Years after the death of Jesus, Gospel writers also attempted to answer the question posed by Jesus, “Who do you say that I am?”  They bestowed upon Jesus numerous titles and claims: Son of David, Son of Man, Son of God, Divine Physician, king, prophet, bridegroom, Light of the world, the door, the vine, high priest, the firstborn of creation, the bright and morning star, and Alpha and the Omega.

In today’s story, though Jesus was at first curious about how he is seen by others, at that moment he was most concerned about what his closest followers believed. He turned to his disciples and he asked his most personal friends, his inner circle, his trusted students the critical question: Who do you say that I am? Simon Peter answered, “You are the Christ, the Son of the living God.” Bingo!  Jesus is very pleased by Peter’s answer. “Blessed are you,” he said and also, “You are Peter, and upon this rock I will build my church.”  Is this because Peter gave the right answer?  What did Peter understand by “You are the Christ?” When Peter said, “You are the Son of the living God”, was Peter saying that he believed that Jesus was divine or that he was a son of God as we all are God’s sons and daughters?  I really don’t think that it matters. Because what I believe is important here is not so much Peter’s response, but rather that he had clearly given the question much thought. He had spent time trying to know and understand Jesus. This bold, brash fisherman cared.  Jesus really mattered to him.

And it is the same for us. What we’ve been told by others is less important than the images of God that are meaningful to us right now. And our answer, our present understanding, is less important than that we are open to the question.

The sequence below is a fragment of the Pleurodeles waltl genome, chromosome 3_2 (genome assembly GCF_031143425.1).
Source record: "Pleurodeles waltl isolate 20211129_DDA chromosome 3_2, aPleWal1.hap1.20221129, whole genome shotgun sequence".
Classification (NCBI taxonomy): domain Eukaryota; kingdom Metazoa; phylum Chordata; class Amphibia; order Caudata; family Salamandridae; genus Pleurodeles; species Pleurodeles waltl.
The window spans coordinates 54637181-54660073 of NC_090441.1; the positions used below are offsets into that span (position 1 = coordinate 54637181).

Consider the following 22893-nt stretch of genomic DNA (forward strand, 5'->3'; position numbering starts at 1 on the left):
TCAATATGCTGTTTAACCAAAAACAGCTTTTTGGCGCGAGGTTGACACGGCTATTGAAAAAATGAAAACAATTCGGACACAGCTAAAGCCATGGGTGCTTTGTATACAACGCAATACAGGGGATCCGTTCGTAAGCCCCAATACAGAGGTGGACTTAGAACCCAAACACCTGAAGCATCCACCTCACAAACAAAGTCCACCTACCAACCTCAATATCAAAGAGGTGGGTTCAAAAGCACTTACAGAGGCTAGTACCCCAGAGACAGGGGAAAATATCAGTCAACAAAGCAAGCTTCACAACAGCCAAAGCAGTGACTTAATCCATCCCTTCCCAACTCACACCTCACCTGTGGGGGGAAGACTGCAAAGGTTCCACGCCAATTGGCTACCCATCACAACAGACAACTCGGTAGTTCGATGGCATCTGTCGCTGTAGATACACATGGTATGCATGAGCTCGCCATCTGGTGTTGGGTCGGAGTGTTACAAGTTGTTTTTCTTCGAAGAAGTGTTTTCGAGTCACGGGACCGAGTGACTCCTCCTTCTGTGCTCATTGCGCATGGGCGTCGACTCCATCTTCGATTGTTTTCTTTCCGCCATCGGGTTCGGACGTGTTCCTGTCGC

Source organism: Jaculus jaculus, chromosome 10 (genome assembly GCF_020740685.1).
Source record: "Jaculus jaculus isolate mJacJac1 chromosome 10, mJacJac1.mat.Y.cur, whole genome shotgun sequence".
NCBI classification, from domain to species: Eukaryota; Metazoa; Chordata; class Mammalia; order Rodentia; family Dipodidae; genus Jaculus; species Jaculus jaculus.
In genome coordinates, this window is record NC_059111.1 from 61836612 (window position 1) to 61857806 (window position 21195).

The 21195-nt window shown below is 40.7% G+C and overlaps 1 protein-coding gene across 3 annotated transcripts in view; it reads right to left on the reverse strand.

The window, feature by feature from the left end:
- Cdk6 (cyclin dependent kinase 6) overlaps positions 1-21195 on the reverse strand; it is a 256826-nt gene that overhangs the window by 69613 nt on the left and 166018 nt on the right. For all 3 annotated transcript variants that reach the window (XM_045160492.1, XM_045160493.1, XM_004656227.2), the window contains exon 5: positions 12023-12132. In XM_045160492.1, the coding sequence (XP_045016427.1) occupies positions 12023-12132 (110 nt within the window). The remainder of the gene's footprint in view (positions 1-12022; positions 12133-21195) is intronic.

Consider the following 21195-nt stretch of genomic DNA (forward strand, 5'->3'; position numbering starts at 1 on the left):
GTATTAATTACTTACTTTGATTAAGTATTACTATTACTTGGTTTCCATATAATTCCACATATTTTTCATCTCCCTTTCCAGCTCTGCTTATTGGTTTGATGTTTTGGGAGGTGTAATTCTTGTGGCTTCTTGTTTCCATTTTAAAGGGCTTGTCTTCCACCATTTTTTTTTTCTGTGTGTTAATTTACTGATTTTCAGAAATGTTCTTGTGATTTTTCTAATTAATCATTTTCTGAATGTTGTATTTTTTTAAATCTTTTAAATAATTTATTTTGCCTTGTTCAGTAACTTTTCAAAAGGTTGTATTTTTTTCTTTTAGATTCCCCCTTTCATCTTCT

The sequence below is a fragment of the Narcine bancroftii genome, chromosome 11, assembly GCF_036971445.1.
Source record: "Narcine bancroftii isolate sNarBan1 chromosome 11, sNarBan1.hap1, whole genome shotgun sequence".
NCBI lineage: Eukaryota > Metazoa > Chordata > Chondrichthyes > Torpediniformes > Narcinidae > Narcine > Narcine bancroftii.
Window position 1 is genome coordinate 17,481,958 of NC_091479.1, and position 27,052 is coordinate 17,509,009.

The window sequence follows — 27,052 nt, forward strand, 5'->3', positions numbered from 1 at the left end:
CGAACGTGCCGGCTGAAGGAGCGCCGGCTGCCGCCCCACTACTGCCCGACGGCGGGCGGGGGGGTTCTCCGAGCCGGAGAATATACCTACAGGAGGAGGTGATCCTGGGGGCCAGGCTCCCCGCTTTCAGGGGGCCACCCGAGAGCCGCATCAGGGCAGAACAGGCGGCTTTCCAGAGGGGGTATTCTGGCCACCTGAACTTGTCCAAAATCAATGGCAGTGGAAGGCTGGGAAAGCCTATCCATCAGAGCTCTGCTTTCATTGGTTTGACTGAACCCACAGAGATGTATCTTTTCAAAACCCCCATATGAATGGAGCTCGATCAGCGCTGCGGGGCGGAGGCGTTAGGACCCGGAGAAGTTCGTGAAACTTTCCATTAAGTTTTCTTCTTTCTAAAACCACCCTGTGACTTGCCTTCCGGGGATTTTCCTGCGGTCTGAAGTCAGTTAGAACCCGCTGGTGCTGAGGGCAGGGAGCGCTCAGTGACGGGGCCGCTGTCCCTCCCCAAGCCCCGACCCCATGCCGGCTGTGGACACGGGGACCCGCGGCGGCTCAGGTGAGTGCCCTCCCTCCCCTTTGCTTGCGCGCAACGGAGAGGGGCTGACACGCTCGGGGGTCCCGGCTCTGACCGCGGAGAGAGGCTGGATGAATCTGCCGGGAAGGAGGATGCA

John Greenleaf Whittier wrote a poem which includes these words:

“Yet, in the maddening maze of things,

And tossed by storm and flood;

To one fixed trust my spirit clings;

I know that God is good.”

Whittier probably got that faith from his own Quaker background—ultimately from Jesus Christ.  He was taught that God was good, but his poem betrays that he had made this teaching his own.

Sometimes the words that we use related to God narrow our perception.  For example, we are stuck with the fact that Jesus taught his disciples to pray, “Our Father.” Of course God is not masculine.  God is beyond masculinity or femininity.  But our language choices are limited.  God is not merely an impersonal “It.” God is personal.  And because of the historical situation in Biblical times, the personal pronoun of choice was masculine.  However, the Bible does have a number of feminine images for God, the most obvious one being that given by Jesus when he likened God to a mother hen, brooding over her chicks.

The ancient writers of the Creed stated confidently, I BELIEVE IN GOD THE FATHER ALMIGHTY…and so many of us grew up believing in an almighty, all powerful, probably distant being and most likely had and may still have a male image as an initial picture when hearing the word God.